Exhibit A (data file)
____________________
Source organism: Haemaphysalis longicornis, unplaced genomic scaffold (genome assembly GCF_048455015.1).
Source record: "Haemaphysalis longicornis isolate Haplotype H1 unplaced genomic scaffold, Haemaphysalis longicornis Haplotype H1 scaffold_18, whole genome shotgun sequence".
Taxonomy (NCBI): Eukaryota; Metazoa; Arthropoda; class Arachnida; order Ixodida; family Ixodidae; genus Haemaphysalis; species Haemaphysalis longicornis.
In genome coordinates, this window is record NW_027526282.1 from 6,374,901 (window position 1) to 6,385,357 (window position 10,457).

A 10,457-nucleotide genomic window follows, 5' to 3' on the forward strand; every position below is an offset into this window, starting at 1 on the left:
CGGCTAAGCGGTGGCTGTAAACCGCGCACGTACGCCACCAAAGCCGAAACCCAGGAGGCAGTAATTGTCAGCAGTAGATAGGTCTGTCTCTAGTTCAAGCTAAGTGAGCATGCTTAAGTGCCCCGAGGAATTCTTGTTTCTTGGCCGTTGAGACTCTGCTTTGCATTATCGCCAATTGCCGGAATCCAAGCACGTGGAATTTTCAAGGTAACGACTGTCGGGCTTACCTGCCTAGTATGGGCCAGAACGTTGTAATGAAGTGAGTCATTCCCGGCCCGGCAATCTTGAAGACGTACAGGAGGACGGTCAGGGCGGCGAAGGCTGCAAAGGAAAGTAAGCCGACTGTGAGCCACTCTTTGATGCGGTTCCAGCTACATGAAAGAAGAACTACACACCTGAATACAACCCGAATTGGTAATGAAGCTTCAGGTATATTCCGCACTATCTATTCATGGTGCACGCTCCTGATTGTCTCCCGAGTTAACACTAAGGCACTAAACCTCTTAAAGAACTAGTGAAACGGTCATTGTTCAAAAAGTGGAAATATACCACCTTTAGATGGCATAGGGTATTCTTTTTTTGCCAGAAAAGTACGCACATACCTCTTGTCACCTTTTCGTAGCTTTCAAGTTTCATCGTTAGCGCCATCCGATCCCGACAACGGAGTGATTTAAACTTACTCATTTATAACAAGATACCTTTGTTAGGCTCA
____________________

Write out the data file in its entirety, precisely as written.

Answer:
Source organism: Haemaphysalis longicornis, unplaced genomic scaffold (genome assembly GCF_048455015.1).
Source record: "Haemaphysalis longicornis isolate Haplotype H1 unplaced genomic scaffold, Haemaphysalis longicornis Haplotype H1 scaffold_18, whole genome shotgun sequence".
Taxonomy (NCBI): Eukaryota; Metazoa; Arthropoda; class Arachnida; order Ixodida; family Ixodidae; genus Haemaphysalis; species Haemaphysalis longicornis.
In genome coordinates, this window is record NW_027526282.1 from 6,374,901 (window position 1) to 6,385,357 (window position 10,457).

A 10,457-nucleotide genomic window follows, 5' to 3' on the forward strand; every position below is an offset into this window, starting at 1 on the left:
CGGCTAAGCGGTGGCTGTAAACCGCGCACGTACGCCACCAAAGCCGAAACCCAGGAGGCAGTAATTGTCAGCAGTAGATAGGTCTGTCTCTAGTTCAAGCTAAGTGAGCATGCTTAAGTGCCCCGAGGAATTCTTGTTTCTTGGCCGTTGAGACTCTGCTTTGCATTATCGCCAATTGCCGGAATCCAAGCACGTGGAATTTTCAAGGTAACGACTGTCGGGCTTACCTGCCTAGTATGGGCCAGAACGTTGTAATGAAGTGAGTCATTCCCGGCCCGGCAATCTTGAAGACGTACAGGAGGACGGTCAGGGCGGCGAAGGCTGCAAAGGAAAGTAAGCCGACTGTGAGCCACTCTTTGATGCGGTTCCAGCTACATGAAAGAAGAACTACACACCTGAATACAACCCGAATTGGTAATGAAGCTTCAGGTATATTCCGCACTATCTATTCATGGTGCACGCTCCTGATTGTCTCCCGAGTTAACACTAAGGCACTAAACCTCTTAAAGAACTAGTGAAACGGTCATTGTTCAAAAAGTGGAAATATACCACCTTTAGATGGCATAGGGTATTCTTTTTTTGCCAGAAAAGTACGCACATACCTCTTGTCACCTTTTCGTAGCTTTCAAGTTTCATCGTTAGCGCCATCCGATCCCGACAACGGAGTGATTTAAACTTACTCATTTATAACAAGATACCTTTGTTAGGCTCA